I know, I know. We all know the lure of the ‘Target run.’ Go in for milk and cereal, come out with an entire new bedding ensemble, shoes for the kids, and that $20 candle that finally hit the clearance section. But then you go home and find 6 old comforters, shoes that your kids have already outgrown but never had a chance to wear, and enough candles to hold a seance. So every time you experience ADOS (Attention Deficit, Oooh Shiny!) Disorder, take a deep breath and ask yourself these 4 questions before buying a thing.
1. Do I really NEED this?
If you truly do, fantastic. If you’re wavering on that yes, chances are you don’t need it at all. So often, I hear a client wants to hold onto an item solely because ‘I liked it’ or ‘I think it’s pretty.’ Just because you like something or think it’s pretty doesn’t mean it has to come home with you. (I’m a sucker for a really yummy-smelling candle, but how many candles can one woman use at a time?)
2. Where (specifically) would I put this in my home?
Can you identify a very specific home for this item? If you can’t easily identify a spot, chances are you can live a happy life without add and not clutter up your home.
3. Can I afford this?
In this instance, ‘affording it’ doesn’t mean room on your credit card. Are you truly in the right spot financially to make this purchase. This obviously applies to larger purchases like a car, new golf clubs, or new furniture. But $5 drive-through Frappuccinos add up incredibly fast.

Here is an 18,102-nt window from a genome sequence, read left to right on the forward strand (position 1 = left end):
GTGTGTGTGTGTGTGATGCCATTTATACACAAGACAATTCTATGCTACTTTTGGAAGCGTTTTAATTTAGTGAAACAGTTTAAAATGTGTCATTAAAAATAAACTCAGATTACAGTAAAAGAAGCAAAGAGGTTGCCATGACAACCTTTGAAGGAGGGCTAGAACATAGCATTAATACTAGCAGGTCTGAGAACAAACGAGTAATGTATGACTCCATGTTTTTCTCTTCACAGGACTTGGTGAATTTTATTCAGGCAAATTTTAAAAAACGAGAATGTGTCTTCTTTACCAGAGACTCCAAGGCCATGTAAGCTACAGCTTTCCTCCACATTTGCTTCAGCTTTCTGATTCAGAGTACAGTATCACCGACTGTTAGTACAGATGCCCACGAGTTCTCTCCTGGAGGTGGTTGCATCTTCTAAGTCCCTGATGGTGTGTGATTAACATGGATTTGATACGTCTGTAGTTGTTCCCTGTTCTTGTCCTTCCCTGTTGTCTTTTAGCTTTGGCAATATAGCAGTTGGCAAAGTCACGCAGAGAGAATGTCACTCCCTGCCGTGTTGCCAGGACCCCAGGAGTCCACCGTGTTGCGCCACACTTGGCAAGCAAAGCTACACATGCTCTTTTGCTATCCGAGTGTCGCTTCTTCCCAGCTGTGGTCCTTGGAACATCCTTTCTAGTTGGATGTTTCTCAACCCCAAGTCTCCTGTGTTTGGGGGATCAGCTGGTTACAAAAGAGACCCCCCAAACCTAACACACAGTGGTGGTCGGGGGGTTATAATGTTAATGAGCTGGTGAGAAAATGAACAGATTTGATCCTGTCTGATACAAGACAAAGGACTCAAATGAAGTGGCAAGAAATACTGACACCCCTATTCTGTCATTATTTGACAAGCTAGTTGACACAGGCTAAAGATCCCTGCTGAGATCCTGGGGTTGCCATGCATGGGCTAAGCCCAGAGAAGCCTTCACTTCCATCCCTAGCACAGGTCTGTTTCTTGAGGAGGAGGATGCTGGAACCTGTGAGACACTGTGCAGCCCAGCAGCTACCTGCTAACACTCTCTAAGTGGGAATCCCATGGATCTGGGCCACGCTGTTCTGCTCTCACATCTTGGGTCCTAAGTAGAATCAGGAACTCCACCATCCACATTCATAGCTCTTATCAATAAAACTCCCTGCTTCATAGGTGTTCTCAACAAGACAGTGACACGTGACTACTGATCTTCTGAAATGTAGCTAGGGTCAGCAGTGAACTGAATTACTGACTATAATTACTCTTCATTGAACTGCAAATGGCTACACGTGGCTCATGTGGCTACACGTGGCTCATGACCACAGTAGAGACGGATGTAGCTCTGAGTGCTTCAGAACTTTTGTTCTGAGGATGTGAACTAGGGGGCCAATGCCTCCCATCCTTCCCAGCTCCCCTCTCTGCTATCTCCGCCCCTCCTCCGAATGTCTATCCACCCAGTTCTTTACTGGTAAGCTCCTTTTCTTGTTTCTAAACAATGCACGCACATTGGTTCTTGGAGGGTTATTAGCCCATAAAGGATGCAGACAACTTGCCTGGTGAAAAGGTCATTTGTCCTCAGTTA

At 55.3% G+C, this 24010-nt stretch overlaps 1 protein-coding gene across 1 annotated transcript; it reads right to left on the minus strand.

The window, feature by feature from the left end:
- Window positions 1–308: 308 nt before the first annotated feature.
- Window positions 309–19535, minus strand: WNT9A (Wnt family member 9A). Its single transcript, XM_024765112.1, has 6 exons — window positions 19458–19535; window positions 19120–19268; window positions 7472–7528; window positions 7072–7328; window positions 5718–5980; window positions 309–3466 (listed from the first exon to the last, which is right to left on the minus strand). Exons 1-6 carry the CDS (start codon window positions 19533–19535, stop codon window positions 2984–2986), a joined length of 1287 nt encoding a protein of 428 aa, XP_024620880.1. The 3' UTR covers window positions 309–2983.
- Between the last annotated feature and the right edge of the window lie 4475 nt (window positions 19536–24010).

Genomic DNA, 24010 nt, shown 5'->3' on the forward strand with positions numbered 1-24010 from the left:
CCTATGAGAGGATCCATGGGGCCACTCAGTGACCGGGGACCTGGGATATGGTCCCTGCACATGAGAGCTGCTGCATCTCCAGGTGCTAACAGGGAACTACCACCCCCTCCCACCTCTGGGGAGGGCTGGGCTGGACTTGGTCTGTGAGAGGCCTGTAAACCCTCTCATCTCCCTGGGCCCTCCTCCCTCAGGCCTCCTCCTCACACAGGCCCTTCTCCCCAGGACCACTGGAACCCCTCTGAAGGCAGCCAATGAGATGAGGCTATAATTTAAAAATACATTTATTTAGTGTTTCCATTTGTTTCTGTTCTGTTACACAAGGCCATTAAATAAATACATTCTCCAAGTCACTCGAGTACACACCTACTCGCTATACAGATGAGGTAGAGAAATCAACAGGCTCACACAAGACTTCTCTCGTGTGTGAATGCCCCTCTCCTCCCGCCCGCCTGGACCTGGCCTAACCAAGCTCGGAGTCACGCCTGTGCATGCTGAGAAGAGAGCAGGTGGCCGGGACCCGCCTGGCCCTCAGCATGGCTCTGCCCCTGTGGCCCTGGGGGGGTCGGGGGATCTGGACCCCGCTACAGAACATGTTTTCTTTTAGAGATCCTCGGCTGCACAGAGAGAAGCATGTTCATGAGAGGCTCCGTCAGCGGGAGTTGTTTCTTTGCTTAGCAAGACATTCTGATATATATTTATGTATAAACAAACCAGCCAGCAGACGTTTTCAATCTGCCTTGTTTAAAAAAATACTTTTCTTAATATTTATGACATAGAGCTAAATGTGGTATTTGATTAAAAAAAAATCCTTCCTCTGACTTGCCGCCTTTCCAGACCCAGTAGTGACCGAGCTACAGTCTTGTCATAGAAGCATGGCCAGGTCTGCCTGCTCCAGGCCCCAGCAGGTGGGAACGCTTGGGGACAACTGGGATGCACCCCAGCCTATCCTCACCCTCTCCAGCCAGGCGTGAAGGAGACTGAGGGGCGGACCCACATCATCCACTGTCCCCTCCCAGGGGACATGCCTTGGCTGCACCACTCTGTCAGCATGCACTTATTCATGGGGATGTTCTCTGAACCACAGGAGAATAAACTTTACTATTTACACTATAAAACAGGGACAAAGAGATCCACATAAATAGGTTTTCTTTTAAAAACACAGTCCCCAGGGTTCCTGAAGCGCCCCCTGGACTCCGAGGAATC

4. Can I get this without buying it?
In the book for a new book? Most urban library systems (including Fulton County) now offer e-books on loan. Having a party? Instead of spending hundreds of dollars on decorations or tableware you’ll use once then have to find storage for, considering renting it from a party rental company. Bonus – they’ll likely drop it off and pick it up after your event.
With a little bit of practice, you’ll find that you ask yourself these 4 questions without even really being aware of it. And selective buying plays a key role in keeping an uncluttered home. Will you try this practice next time you walk into a store?